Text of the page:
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Patchogue-Medford students enjoying more recess, less homework

Kidsday reporters Elaine Krassas, left, and Samantha Policastro

Kidsday reporters Elaine Krassas, left, and Samantha Policastro with Michael Hynes, the superintendent for the Patchogue-Medford School District. Credit: Jennifer Hempfling

Students in Patchogue went back to school last year with many changes to our school day. We spoke with our superintendent, principal, teachers and many students though out the district to see how they feel about the changes.

The changes include doubling recess in kindergarten through fifth grade; yoga instruction in kindergarten through eighth grade; a free breakfast program in two buildings; and lowering the amount of homework throughout the district.

We asked Dr. Michael Hynes, the superintendent of schools for the Patchogue-Medford School District, what inspired him to make these changes in our schools. He explained how in the past year he shadowed many students in kindergarten to grade 12, and being able to see life through kids’ eyes was a powerful experience for him.

He explained that when he was in school, it was a very different experience — he played and was able to explore and be creative. Kids today have more stress, and the work being done in class is not always in the best interest of the child. He wants to bring back the experience he had as a kid, and with the help of the board of education, he will make sure that principals can provide teachers what they need to help us all succeed. Dr. Hynes feels that play without adults hovering allows kids to become creative geniuses.

Students, of course, love the 40-minute break of playing freely on the playground and find that being able to play with all their friends in school is great, especially since at home they typically don’t get together. Some students even told us they can concentrate better in class because they are not sitting at desks for hours at a time anymore.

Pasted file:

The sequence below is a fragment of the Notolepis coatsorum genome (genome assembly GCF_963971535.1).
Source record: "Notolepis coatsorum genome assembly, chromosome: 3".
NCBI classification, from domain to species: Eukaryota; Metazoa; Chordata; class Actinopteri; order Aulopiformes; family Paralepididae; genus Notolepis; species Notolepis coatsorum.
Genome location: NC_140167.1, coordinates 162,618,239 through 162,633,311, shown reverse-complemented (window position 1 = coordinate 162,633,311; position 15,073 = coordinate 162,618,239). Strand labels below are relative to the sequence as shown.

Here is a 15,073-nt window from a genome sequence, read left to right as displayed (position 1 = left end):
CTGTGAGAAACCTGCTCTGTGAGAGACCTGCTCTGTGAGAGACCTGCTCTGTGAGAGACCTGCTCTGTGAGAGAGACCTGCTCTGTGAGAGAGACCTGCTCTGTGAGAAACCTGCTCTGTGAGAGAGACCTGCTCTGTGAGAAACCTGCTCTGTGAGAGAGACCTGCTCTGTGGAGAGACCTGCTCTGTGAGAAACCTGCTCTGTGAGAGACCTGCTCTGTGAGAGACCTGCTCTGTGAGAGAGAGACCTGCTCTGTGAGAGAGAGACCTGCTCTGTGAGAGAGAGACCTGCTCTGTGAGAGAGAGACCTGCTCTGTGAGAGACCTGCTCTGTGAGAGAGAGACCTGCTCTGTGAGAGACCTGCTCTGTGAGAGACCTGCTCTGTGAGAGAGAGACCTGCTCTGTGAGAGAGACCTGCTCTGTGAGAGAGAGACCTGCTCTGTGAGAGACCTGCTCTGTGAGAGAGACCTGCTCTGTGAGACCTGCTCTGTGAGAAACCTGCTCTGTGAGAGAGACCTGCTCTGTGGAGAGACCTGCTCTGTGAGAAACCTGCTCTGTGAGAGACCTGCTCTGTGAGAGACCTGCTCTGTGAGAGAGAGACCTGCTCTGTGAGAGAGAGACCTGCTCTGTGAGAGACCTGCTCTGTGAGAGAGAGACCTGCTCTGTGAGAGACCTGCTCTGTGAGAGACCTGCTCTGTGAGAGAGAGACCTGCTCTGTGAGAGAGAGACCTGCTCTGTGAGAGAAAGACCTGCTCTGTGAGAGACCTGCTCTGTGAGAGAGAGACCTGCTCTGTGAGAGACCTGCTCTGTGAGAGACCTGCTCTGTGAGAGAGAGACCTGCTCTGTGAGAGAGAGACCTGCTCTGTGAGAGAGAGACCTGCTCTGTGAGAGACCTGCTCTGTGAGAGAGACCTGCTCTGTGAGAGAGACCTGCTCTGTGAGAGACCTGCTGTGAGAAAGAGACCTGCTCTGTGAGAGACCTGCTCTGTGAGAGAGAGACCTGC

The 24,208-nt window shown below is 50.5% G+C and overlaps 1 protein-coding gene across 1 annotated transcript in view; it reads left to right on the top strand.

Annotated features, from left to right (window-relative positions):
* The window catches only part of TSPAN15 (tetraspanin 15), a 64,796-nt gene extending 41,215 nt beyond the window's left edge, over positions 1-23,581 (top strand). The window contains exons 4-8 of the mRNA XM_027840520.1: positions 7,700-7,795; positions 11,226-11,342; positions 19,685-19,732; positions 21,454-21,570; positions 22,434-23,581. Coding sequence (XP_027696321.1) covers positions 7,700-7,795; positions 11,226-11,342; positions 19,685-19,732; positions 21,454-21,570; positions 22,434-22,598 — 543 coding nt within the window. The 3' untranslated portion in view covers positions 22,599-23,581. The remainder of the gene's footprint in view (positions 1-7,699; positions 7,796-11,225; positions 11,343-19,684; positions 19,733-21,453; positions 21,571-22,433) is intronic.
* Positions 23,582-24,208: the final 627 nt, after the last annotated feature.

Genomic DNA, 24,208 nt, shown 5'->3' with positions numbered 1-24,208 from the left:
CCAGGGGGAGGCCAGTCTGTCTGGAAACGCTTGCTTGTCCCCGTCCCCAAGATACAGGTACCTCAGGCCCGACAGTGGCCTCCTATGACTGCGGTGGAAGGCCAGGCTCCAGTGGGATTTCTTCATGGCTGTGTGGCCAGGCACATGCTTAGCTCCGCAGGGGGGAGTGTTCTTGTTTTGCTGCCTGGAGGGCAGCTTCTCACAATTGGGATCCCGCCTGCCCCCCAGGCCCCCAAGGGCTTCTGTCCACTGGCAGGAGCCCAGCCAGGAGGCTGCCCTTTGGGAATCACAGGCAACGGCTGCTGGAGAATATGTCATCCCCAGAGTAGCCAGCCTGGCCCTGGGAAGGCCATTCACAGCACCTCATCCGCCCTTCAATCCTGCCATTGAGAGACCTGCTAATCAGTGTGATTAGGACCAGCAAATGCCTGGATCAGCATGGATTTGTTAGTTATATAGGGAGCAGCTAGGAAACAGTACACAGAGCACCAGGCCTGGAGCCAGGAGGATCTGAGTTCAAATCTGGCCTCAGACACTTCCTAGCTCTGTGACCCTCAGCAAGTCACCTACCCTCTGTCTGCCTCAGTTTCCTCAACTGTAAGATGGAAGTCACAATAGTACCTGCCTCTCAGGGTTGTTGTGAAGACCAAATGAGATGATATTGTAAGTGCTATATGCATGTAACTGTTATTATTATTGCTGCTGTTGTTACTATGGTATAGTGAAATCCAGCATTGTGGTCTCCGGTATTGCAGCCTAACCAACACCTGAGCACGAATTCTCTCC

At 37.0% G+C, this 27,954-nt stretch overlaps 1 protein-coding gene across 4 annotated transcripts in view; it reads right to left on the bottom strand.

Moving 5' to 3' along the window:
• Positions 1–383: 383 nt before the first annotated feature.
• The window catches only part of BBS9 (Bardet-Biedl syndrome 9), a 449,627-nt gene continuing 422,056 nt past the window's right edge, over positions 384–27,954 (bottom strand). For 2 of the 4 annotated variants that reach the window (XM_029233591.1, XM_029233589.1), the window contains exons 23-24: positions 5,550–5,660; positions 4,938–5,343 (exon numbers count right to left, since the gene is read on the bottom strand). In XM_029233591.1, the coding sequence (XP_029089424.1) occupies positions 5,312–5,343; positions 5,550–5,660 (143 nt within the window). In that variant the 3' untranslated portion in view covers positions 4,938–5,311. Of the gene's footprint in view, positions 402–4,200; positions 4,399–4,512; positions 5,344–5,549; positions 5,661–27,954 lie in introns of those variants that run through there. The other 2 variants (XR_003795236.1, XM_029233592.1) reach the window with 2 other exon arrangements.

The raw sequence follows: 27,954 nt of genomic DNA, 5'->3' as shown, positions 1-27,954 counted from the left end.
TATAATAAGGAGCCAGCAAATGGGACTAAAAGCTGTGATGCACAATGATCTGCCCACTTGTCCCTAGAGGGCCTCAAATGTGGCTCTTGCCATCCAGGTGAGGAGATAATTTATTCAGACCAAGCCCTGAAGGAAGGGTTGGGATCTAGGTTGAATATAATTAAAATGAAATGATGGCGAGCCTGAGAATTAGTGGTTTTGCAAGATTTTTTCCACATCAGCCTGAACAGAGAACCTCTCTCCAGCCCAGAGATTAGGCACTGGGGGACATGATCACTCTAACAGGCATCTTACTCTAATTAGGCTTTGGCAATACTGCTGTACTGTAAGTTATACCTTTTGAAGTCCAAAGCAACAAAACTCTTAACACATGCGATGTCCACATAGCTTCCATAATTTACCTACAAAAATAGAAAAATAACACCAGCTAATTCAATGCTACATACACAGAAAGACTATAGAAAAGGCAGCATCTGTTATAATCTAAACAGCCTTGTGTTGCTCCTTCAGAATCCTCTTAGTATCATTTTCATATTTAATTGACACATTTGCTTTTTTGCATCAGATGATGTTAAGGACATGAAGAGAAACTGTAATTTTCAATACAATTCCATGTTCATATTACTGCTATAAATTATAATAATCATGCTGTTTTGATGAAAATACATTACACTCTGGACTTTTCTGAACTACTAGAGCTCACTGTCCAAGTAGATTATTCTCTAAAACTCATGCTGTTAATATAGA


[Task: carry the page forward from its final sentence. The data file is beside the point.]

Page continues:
We asked Dr. Hynes why he felt yoga instruction was necessary. He said he wants everyone to take care of their body and mind, and he noticed that students in our district are stressed because of the higher educational demands. He practices yoga and meditation and thought it would be great to teach students the strategies to help reduce anxiety and stress.

We asked the students what they thought about the yoga. At first many said they thought it was weird and embarrassing to do in front of classmates, but by the second session most felt that the breathing exercises were helpful and liked going.

Dr. Hynes wants to reduce homework in all grades because he feels there needs to be a balance in kids’ lives, and doing hours of homework a night is nuts. He feels families should be eating dinner together and kids should be playing outside. Over time kids will become smarter because they are interacting with their families and playing with others. Our principal and teachers feel homework is a controversial topic but agree with Dr. Hynes that kids need to be free after school to play and interact with families. Kids love the idea of no homework.

As fifth-graders we feel that all these changes are positive, and we can see how they help kids focus in class and have better behavior.

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